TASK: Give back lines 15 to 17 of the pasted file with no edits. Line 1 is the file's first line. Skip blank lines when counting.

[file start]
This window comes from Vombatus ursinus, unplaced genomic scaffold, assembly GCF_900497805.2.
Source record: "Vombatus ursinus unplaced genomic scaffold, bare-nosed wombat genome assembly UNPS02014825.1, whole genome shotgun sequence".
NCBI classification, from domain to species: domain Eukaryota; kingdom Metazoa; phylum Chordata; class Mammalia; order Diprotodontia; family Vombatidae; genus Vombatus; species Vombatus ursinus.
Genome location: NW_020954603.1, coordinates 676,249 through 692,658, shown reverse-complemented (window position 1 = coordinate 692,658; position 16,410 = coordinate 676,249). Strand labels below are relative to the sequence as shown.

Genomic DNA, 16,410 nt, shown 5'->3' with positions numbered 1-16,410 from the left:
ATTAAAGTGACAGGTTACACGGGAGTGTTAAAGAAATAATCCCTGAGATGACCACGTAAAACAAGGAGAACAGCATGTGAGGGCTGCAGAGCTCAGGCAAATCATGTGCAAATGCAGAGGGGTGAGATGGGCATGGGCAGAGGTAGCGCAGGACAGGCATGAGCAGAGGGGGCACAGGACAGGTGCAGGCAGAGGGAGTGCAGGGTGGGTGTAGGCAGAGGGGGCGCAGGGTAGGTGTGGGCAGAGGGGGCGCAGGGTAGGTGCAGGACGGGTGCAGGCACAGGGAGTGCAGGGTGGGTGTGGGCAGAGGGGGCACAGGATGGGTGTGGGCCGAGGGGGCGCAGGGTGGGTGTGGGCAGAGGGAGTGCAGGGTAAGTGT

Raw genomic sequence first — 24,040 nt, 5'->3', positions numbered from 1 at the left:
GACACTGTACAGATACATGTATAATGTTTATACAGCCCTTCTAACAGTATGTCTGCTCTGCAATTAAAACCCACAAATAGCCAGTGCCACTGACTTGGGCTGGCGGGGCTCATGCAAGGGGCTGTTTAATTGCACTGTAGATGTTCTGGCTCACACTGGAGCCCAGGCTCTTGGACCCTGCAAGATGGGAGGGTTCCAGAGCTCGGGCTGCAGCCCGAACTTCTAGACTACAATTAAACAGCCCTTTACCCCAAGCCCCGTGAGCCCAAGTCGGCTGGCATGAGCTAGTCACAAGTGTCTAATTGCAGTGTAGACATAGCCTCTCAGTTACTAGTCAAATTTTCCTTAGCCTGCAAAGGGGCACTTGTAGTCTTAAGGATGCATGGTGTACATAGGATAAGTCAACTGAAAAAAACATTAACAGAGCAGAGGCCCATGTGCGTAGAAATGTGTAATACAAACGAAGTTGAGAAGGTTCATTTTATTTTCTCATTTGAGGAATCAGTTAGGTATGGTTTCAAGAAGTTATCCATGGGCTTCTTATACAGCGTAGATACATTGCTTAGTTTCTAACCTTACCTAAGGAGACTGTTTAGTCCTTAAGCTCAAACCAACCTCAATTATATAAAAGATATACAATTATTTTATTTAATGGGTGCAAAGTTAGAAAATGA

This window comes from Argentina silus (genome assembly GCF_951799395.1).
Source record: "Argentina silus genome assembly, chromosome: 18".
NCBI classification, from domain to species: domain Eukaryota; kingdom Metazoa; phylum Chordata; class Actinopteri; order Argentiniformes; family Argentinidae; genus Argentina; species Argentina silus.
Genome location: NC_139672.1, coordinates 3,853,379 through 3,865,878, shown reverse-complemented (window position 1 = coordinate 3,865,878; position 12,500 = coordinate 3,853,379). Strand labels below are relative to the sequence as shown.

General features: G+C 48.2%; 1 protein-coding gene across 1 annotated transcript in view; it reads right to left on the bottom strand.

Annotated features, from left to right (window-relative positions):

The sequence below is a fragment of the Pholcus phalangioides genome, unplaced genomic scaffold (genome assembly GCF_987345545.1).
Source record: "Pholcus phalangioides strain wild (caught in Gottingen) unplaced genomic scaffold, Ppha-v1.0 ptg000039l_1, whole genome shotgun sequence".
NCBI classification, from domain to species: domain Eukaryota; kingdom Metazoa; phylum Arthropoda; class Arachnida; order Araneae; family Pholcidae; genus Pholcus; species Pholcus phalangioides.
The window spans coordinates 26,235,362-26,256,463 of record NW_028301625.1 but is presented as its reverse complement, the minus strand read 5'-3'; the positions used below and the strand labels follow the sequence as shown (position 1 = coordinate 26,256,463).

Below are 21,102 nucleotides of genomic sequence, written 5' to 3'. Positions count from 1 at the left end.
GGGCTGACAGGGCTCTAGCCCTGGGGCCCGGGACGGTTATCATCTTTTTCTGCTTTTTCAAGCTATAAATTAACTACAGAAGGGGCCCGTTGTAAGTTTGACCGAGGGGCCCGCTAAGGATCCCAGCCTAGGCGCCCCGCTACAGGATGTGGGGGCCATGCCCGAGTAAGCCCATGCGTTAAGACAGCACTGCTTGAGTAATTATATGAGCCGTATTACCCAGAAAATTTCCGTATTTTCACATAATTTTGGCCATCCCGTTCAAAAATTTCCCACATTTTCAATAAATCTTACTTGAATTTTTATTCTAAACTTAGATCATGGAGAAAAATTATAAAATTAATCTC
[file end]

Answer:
The sequence below is a fragment of the Pholcus phalangioides genome, unplaced genomic scaffold (genome assembly GCF_987345545.1).
Source record: "Pholcus phalangioides strain wild (caught in Gottingen) unplaced genomic scaffold, Ppha-v1.0 ptg000039l_1, whole genome shotgun sequence".
NCBI classification, from domain to species: domain Eukaryota; kingdom Metazoa; phylum Arthropoda; class Arachnida; order Araneae; family Pholcidae; genus Pholcus; species Pholcus phalangioides.